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Tervine's Travels

The observations and insights of an itinerant archmage

by Tervine Culver (aka Carl Quaif)

15 Kaldmont 1013: Today is a great day, a marvellous day, a. . .well, a day of note, anyway. Today, I finally completed my contract with the Karameikan School of Magecraft, that pretentious backwater institution. When I agreed to Master Terari's offer to employ me for three years as a lecturer in Objets de Magique (to coin an Averoignian term), in exchange for free access to the School's library, I had no idea what those. . .those. . .those children I was forced to teach could be like! Little horrors. . .I would sooner face a horde of rampaging malfera than see a single one of those precocious brats again. These are the future of magic in Mystara? Fah! And as for "free access". . .that Terari is a wily old fox, indeed. I wondered why he smiled so broadly when telling me that I could spend all my free time in the library, if I wished. "Free time"? What "free time"? In between lectures, grading papers, faculty meetings, extra tutoring (for the dense ones with rich parents), "civic responsibilities". . .I barely had time to eat and sleep, let alone study! If not for the school holidays, I would have given up on this fool's errand long ago.

Ah, the school holidays. . .I'll give the old fox this: his library is as good as he promised. The previous winter's researches had thrown up a number of interesting and informative legends and tales which I was itching to follow up on. One particular story, which I discovered in an ancient folio of tales from the Northern Reaches, bore further investigation; it told of a group of Vestland dissidents who were carried away from danger in the belly of an enormous whale (!), whom they worshipped as an Immortal (!!), which deposited them safely on an uncharted island, far to the South. This had all the hallmarks of a bedtime story for children, except the folio went on (in a more scholarly vein) to describe a powerful magical item, a gift from the whale, which protected the transplanted clan. This item, the Leviathan's Crystal Eye, was what caught my attention; amongst its numerous listed powers were foolproof versions of Lore and Commune spells! If it truly existed, such an item would be invaluable to me in my work. I determined then to track it down as soon as I could win free of this blasted contract. Tomorrow, I shall book into the finest hotel in Mirros whilst I seek out passage on a ship going south.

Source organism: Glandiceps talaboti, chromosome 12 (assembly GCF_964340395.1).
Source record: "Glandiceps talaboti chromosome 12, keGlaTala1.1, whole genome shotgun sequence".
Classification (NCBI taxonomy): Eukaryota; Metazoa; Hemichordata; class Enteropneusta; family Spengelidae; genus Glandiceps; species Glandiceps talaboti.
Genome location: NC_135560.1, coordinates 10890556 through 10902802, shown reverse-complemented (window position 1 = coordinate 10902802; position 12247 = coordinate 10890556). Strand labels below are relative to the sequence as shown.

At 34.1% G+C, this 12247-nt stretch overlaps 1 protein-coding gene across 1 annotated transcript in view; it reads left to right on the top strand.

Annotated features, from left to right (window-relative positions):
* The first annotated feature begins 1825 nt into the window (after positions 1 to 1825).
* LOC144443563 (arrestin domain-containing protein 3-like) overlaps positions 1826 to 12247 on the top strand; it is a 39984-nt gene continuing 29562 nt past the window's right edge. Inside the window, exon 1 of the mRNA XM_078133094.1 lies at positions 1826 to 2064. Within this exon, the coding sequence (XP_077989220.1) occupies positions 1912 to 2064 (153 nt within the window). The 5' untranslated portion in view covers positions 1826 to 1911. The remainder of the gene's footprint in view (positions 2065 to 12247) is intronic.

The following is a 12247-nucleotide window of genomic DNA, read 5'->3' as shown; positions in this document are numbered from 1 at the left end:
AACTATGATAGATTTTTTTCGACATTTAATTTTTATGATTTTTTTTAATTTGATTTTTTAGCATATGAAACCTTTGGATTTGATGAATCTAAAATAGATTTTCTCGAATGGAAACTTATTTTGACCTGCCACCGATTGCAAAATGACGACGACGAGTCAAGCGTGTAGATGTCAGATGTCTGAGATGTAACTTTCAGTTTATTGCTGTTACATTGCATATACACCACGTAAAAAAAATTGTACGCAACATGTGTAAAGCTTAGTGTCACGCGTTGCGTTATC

14 Nuwmont 1013: My ship arrived this morning at the busy docks of Minrothad City. The shreds of lore I had been able to glean from various sources led me to believe that the Crystal Eye was located somewhere on one of the many small islands of the Thanegioth Archipelago. My discrete enquiries amongst the cognoscenti of Minrothad revealed that a certain Captain Hurley, of the merchant-ship The Dancing Wave, was the man most likely to help me narrow my search. Captain Hurley had sailed the Sea of Dread for nearly twenty years, they said; no man knew its isles as he did. Thus encouraged, I wrote to arrange a meeting with the redoubtable Captain Hurley.

5 Thaumont 1013: After many letters, messages, and (on his part) curt refusals, Captain Hurley finally agreed to meet with me this evening. The Captain, when I came face to face with him, was a surly, close-mouthed man - like most of the Minrothad stock, in my experience - and looked me over with obvious contempt. Whilst I freely admit I'm not particularly impressive in physical terms, I confess I found his attitude insolent, considering our respective stations. Still, much as it pained me to admit it, I needed this man's help, so I forbore from comment. I managed to convince him to accompany me to a nearby hostelry to talk; but even after several tankards of the local swill he would tell me nothing.

Having thus far failed to achieve my aims by mundane means, I resolved to use magical methods of persuasion. While the good Captain was, ah, disposing of his fluid intake, I ordered another round of ale. Before he returned, I laced his beverage with a goodly dose of my old school chum Santhamus' most useful Philtre, from my Storebottle. The Captain, upon returning, downed his ale in three swift gulps; "Stinky" Santhamus' brew did not let me down, for in mere moments Captain Hurley's eyes had become unfocused, and he favoured me with a broad smile. For the next half hour my new "friend" regaled me with every fact I sought - not to mention an apparently endless stream of dull sailing stories and off-colour jokes. I managed to obtain the coordinates of the likely resting place of the Crystal Eye just before the Philtre's effects wore off, gratefully leaving the good Captain in the care of the barkeep - to whom I intimated, with a wink, that perhaps my "friend" had been a little too thirsty for his own good. Obviously used to this, the Barkeep helped the confused man to a quiet back room to sleep it off. I returned to my hotel to plan the next leg of my expedition.

7 Thaumont 1013: Today I managed to charter a small ocean-going vessel, the Fair Nancy, to take me to my destination. Her Captain, a lissome Elf-maid called Sarabine Meditor (a distant cousin of the ruling merchant-clan, I believe), was surprisingly willing to take my custom - apparently, she had only recently bought the ship from its previous owner, and had some excessive debts and taxes to pay off. We set sail on the morrow.